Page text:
Ecosystem Management is actually a broadly defined approach to natural resource management which emphasizes an inter-disciplinary approach, is inclusive of a variety of resources and resource-uses, and encompasses a substantial body of current thought regarding ecosystem ecology, landscape ecology, and resource planning (Grumbine 1994; Kaufmann et al. 1994); as such, it deals with the concept of naturalness on many levels.  Ecosystem Management also includes a substantial effort at addressing the relationship between humans and their own environment (Bormann et al. 1994; Daniels et al. 1994; McConnell et al. 1994), and in this respect represents a significant effort at defining a relationship between the management actions which humans impose upon their environment and the concept of that environment as having characteristics of naturalness.

For these reasons, both the literature review and case study portions of this project have focused to some extent on the framework of Ecosystem Management; however, it should be recognized that, for the most part, the central problem of examining the concept of naturalness was approached in the less narrow context of resource management in general.

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Study Goals and Objectives

The goal of this study was to clarify the concept of naturalness as applied ecologically within the context of natural resource management, specifically as related to the idea of Ecosystem Management.  Following from this goal, four study objectives emerged:

(1) To conduct a literature review summarizing:

(a) Historical, cultural, and ideological aspects of the concept of naturalness
   pertinent to the concept's use in resource management.

(b) Aspects of resource management and ecosystem management which
   explicitly relate to the use and definition of concepts of naturalness.

(2) To investigate implicitly held concepts of naturalness among people involved in
   natural resource management, by consulting with a wide range of specialists in
   various related fields, and by synthesizing their collective expert opinions regarding
   the concept of naturalness.

(3) To investigate the differing perspectives regarding naturalness which might exist
   among resource management experts, as potential causes of inter-disciplinary barriers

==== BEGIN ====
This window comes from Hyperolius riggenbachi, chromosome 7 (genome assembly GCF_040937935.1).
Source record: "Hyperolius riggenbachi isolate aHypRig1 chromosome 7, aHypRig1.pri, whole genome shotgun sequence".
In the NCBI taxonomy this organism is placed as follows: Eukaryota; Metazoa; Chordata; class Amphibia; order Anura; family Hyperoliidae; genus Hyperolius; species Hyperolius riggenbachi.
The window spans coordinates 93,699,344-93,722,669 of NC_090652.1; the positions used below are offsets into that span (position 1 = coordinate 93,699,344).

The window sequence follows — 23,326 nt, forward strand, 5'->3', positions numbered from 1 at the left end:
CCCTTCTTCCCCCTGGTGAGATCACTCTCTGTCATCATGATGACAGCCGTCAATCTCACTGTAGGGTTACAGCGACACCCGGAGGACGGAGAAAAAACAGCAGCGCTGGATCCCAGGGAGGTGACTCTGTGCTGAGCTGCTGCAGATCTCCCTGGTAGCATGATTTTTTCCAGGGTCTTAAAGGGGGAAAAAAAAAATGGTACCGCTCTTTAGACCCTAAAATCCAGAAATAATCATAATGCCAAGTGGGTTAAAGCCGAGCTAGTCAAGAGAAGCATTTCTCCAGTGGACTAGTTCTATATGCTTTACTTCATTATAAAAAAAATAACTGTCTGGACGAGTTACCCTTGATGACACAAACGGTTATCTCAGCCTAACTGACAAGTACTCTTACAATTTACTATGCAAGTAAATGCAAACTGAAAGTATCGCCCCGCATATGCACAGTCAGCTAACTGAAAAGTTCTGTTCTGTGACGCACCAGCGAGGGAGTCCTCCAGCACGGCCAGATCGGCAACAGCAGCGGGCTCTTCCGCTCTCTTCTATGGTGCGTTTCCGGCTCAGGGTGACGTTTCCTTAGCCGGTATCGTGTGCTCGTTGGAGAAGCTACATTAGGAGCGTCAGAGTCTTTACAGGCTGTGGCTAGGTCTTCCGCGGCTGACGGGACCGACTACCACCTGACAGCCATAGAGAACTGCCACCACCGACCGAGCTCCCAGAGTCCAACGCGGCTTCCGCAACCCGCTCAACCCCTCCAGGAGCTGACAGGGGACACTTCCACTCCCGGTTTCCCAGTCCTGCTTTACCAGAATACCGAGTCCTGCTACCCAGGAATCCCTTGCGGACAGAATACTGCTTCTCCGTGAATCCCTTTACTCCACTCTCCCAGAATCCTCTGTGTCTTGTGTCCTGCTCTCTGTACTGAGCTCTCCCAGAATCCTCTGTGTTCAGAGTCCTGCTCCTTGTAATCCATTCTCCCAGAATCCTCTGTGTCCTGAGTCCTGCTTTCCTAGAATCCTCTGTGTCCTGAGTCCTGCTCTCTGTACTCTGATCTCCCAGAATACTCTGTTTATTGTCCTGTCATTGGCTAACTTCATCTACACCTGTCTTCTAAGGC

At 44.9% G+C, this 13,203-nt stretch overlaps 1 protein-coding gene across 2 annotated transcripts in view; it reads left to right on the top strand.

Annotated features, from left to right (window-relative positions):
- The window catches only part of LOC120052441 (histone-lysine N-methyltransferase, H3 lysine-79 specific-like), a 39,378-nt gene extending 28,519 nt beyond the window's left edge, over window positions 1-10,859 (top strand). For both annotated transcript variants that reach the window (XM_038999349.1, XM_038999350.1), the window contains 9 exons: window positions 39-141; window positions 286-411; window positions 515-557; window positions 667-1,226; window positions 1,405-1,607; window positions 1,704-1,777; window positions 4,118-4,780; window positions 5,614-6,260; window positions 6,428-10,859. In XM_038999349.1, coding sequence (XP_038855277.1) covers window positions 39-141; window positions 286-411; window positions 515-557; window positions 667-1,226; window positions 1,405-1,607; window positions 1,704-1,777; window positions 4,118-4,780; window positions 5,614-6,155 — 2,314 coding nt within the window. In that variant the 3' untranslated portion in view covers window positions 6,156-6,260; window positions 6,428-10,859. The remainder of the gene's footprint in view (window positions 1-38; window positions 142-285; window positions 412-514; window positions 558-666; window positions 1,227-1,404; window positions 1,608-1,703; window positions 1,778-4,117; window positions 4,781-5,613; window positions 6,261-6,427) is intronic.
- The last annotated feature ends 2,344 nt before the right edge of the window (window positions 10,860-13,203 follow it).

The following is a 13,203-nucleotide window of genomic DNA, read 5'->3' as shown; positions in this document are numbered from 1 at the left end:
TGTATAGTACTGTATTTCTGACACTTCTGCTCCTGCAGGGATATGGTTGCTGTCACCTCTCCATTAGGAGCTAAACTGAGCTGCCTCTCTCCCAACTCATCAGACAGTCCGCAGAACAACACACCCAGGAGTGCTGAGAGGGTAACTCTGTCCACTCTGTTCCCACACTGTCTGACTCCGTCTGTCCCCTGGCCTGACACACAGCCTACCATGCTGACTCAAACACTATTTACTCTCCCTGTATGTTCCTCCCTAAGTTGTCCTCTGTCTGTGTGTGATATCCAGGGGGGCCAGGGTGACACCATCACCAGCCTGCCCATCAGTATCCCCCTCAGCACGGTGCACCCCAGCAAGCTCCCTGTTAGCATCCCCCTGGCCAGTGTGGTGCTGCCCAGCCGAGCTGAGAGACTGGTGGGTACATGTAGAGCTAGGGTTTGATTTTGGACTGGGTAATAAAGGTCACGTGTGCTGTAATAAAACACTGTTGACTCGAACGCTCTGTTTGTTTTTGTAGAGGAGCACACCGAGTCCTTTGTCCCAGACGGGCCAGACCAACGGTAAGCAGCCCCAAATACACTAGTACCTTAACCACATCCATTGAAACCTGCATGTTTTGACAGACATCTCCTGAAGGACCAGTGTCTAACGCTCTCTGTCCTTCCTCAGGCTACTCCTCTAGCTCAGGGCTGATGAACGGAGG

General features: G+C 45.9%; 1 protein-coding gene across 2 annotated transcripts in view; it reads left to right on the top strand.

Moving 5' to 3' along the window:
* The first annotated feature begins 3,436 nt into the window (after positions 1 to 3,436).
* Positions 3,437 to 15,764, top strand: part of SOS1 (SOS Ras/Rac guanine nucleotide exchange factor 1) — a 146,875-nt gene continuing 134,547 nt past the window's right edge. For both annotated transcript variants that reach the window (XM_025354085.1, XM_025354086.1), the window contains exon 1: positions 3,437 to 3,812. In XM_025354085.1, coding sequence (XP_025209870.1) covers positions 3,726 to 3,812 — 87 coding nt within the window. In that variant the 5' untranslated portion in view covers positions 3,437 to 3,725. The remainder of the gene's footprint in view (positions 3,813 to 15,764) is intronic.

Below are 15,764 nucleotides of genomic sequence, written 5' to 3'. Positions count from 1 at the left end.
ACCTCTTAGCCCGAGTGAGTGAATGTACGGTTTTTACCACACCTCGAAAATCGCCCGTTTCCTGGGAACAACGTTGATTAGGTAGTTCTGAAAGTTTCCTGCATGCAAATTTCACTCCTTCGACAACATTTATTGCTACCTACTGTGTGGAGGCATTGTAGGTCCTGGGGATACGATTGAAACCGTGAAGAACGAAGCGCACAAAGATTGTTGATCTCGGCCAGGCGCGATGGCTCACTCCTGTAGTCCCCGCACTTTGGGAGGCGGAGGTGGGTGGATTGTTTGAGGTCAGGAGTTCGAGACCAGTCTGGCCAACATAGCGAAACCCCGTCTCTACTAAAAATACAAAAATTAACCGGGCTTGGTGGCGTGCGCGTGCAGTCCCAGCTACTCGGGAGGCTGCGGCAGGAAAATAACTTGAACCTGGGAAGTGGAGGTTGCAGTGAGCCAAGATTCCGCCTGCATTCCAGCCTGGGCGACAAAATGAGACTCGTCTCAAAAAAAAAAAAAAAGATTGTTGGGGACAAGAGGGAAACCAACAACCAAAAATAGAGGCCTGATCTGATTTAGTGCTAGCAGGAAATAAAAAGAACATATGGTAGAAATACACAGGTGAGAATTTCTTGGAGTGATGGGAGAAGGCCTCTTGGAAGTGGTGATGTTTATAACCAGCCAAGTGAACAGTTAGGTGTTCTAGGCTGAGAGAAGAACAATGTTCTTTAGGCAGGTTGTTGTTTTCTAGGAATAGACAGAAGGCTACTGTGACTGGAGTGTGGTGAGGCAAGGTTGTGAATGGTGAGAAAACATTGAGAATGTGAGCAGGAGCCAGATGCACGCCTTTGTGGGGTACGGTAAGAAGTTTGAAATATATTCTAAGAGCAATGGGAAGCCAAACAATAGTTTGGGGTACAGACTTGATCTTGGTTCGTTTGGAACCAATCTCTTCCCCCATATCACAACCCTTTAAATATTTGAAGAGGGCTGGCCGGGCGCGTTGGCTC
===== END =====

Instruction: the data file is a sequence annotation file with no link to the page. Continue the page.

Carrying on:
to understanding.

(4) To identify key concepts and possible areas of general agreement for more explicitly
   defining naturalness as an ecological term.

Selection of Study Methods

Approaches to the Literature Review

As stated above, a literature review seemed the logical first step in attempting an understanding of the concept of naturalness and the ways in which it is employed in a resource management context.  Recognizing the ambiguous and elusive character of the concept of naturalness, the literature review focused on a series of sub-topics:

(1)  An examination of basic philosophical approaches to the meaning of nature and

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(2)  An overview of the historical trends and movements which have been particularly
   influential in shaping contemporary attitudes toward nature and naturalness.

(3)  An examination of the ideological, normative, and paradigmatic approaches to
   nature and naturalness which seem to represent the range of contemporary opinion,
   and which relate the concept of naturalness to planning frameworks used in resource

(4)  An examination of the Ecosystem Management framework, its origins, principles,
   and its use of ecological concepts of naturalness.

Although the literature review attempted to focus on concepts of naturalness as directly relevant to resource management issues, the character of the concept itself required a relatively broad-based approach in this regard, and thus touches upon several more general philosophical and historical aspects of the concept as well.

Approach to the Case Study Project